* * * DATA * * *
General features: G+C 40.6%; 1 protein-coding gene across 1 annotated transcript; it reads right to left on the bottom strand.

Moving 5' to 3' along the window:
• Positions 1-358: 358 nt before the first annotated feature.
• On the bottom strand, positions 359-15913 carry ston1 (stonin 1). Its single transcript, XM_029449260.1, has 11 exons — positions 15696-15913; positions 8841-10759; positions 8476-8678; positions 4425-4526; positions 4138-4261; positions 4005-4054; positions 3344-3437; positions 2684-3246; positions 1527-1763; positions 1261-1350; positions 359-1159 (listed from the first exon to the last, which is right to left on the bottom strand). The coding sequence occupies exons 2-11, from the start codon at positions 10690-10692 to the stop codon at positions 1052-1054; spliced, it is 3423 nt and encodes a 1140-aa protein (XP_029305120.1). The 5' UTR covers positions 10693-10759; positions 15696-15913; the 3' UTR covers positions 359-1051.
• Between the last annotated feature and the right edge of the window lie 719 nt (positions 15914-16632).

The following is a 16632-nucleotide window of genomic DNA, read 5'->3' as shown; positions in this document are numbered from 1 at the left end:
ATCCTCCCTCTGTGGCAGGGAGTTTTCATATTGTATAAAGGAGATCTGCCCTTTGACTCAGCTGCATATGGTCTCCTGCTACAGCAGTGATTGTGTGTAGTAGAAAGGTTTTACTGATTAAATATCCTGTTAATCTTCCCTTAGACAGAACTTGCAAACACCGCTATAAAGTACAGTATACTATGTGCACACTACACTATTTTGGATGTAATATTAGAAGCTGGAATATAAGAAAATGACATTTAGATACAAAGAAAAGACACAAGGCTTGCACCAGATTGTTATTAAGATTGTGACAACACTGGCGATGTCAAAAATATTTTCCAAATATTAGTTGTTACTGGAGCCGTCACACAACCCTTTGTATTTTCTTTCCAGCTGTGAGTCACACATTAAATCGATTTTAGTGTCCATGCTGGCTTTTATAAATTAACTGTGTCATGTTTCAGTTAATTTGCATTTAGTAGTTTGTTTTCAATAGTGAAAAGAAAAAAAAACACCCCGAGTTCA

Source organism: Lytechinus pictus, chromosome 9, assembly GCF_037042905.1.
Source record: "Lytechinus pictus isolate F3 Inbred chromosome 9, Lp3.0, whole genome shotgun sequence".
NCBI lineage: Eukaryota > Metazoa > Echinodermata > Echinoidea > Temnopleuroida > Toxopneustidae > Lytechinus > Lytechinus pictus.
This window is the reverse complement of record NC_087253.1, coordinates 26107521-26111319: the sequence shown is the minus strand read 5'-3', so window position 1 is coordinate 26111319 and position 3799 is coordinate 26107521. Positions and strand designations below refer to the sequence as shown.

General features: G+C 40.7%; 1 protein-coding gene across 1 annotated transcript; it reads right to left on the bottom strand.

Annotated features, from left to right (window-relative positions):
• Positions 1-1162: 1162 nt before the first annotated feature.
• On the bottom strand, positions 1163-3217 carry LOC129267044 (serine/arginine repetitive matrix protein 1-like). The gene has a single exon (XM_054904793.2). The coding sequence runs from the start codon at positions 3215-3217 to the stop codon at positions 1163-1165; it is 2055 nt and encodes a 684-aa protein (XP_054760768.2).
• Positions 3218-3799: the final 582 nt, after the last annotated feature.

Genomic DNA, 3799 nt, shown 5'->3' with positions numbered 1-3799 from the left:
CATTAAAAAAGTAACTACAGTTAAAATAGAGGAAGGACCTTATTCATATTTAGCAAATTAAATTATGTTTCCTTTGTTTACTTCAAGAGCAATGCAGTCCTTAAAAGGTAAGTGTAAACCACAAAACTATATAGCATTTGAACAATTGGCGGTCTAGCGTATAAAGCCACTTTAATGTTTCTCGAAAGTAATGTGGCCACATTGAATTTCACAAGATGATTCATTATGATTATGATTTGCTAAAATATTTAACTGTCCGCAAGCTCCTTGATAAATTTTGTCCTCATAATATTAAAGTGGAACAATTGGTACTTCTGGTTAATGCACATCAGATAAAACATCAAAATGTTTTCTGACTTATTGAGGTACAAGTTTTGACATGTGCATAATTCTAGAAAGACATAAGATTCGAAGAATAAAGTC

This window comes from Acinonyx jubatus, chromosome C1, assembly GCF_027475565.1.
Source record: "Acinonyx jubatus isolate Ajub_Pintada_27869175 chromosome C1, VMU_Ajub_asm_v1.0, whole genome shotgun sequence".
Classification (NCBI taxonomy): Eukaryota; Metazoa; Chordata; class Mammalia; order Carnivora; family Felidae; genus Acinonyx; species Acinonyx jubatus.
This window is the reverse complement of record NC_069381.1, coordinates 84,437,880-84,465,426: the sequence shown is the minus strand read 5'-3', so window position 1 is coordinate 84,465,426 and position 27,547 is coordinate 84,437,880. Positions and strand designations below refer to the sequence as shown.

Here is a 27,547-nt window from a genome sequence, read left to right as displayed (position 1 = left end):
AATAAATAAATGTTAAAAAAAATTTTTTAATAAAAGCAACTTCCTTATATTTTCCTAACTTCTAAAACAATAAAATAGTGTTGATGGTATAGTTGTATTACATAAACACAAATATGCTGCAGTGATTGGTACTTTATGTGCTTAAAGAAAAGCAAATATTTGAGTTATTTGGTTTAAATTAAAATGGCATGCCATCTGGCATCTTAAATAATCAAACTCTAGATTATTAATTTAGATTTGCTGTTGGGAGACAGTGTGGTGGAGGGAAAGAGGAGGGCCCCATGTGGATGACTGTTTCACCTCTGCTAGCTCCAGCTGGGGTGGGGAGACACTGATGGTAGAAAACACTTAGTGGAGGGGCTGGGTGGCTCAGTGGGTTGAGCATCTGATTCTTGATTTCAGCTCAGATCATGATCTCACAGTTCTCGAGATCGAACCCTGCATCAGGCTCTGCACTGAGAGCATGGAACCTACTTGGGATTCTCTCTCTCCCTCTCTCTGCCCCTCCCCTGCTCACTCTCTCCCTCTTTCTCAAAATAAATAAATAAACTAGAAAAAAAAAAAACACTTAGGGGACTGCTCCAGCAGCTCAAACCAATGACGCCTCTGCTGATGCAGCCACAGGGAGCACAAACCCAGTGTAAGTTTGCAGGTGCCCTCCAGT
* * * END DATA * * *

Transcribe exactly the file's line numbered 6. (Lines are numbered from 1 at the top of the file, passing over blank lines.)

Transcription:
The following is a 16632-nucleotide window of genomic DNA, read 5'->3' as shown; positions in this document are numbered from 1 at the left end: